It’s appropriate that Zell Miller passed away in the middle of spring training for this is the time of the year that the feisty old shortstop yearned to grab a bat and field a few bouncing balls behind second base.
He won’t get to see any ball games this season for Zell Bryan Miller died Friday morning. He was 86.
In 1997, I became his biographer and I am not ashamed to say that along the way he became my friend. I got to know him at many levels. I knew him when he was a Democrat, and I knew him when he wasn’t sure. I heard him deliver classic eulogies that would make listeners believe he liked the person he was speaking about.
Now that he’s gone, many people are going to write many things about who Zell was and what offices he held in a unmatched career. I’ll wait and write my tribute later.
Right now I want to remember the many layers of this complicated man:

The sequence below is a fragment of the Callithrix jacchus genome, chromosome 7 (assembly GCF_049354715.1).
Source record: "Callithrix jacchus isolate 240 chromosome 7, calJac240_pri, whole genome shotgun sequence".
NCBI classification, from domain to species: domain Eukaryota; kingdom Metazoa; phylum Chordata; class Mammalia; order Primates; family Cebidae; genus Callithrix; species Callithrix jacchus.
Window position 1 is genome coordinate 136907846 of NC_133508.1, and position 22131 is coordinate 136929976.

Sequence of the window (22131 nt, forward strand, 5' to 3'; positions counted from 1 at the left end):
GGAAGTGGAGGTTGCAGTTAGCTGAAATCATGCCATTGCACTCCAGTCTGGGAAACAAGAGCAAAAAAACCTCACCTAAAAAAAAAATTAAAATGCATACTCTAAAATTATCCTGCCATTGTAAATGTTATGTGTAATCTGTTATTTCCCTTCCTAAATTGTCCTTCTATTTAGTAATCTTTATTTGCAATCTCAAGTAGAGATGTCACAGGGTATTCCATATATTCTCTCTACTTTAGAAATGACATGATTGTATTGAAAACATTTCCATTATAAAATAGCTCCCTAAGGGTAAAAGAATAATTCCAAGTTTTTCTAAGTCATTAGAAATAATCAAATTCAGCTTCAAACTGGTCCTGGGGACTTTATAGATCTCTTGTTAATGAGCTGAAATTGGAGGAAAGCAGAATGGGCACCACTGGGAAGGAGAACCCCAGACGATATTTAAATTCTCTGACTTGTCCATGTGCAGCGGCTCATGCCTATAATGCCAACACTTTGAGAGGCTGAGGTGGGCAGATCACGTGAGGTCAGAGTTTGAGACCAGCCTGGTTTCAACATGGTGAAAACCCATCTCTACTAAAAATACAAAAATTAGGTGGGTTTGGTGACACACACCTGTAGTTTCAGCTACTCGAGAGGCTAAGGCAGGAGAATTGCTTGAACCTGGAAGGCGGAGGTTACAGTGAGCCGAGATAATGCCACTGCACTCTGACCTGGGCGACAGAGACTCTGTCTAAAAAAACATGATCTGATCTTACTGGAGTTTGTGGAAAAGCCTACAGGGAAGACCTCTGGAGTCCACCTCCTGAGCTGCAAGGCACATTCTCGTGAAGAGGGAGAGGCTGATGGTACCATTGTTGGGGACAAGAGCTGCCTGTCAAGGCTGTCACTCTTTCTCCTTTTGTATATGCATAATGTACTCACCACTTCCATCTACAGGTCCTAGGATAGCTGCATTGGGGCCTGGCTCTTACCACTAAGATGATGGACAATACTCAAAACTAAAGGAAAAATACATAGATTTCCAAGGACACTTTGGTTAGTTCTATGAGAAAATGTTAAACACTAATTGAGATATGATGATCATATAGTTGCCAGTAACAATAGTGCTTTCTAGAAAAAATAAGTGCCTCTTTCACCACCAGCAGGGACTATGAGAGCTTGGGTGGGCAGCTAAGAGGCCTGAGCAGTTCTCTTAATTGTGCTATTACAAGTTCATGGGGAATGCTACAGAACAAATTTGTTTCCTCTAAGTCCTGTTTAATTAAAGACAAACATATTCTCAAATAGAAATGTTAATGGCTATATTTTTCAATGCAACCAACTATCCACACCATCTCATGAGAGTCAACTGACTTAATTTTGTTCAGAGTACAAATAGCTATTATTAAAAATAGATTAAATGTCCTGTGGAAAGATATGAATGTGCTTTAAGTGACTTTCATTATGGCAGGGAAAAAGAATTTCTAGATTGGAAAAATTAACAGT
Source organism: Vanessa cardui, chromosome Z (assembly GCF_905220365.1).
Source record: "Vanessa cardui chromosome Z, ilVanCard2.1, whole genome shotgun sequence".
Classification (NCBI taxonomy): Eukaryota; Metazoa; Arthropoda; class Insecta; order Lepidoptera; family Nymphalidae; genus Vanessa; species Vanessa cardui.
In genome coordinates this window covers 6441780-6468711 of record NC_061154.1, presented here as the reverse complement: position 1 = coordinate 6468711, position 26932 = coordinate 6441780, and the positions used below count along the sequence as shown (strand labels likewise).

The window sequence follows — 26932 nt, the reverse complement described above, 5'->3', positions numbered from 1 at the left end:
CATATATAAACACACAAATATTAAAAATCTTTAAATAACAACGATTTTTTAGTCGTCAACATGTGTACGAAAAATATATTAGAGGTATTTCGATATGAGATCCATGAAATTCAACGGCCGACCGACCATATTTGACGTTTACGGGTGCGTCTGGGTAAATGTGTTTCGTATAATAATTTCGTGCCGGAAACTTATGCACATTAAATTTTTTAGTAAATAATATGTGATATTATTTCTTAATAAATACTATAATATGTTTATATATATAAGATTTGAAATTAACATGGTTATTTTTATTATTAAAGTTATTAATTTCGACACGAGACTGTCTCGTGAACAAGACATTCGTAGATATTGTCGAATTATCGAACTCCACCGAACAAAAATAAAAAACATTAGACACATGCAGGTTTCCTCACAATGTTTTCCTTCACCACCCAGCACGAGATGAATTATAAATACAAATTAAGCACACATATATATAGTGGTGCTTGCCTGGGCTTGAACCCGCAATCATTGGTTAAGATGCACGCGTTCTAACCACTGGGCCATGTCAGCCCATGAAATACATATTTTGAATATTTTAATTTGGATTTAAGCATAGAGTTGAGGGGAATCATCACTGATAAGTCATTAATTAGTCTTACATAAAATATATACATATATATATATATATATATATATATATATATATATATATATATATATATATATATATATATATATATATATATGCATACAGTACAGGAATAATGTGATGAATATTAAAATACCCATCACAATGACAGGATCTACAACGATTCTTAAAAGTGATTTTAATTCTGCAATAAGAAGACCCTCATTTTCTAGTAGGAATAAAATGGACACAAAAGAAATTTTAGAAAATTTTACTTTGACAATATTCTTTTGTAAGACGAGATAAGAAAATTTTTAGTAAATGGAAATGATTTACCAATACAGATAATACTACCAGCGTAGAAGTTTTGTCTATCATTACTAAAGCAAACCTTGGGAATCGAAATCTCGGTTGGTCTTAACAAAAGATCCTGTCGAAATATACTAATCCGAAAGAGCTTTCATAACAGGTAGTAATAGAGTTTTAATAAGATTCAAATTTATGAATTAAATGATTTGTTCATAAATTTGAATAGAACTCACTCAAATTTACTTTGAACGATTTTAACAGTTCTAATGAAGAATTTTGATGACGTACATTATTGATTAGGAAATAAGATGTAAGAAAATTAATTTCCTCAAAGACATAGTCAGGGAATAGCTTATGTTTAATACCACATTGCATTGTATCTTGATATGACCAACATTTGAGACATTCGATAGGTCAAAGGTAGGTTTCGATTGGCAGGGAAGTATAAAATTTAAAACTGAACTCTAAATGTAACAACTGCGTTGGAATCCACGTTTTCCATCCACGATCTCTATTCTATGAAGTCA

He was the mayor of Young Harris and he served in the Georgia State Senate.
He was Georgia’s lieutenant governor for 16 years, served two terms as governor then spent five years in Washington as a member of the United States Senate.
He was the creator of the Hope Scholarship, an innovative idea that has helped hundreds of young Georgians afford a college education — a plan that has changed our state almost as much as air-conditioning.
He was a college professor, just like his Daddy.
He was raised by a colorful mama named Birdie and has had a wonderful, patient wife named Shirley who finished the job.
He wrote a New York Times bestseller.
He knew several Presidents of the United States and he even liked some of them.
He went to Madison Square Garden twice to give the keynote address at two political conventions.
He challenged a TV commentator to a duel on national television and probably meant every word he said.
He was friends with country music legends and hung out with members of the Baseball Hall of Fame.
He was sometimes a rascal but always a United States Marine.
The people of Georgia lost a dear friend Friday morning — and so did I.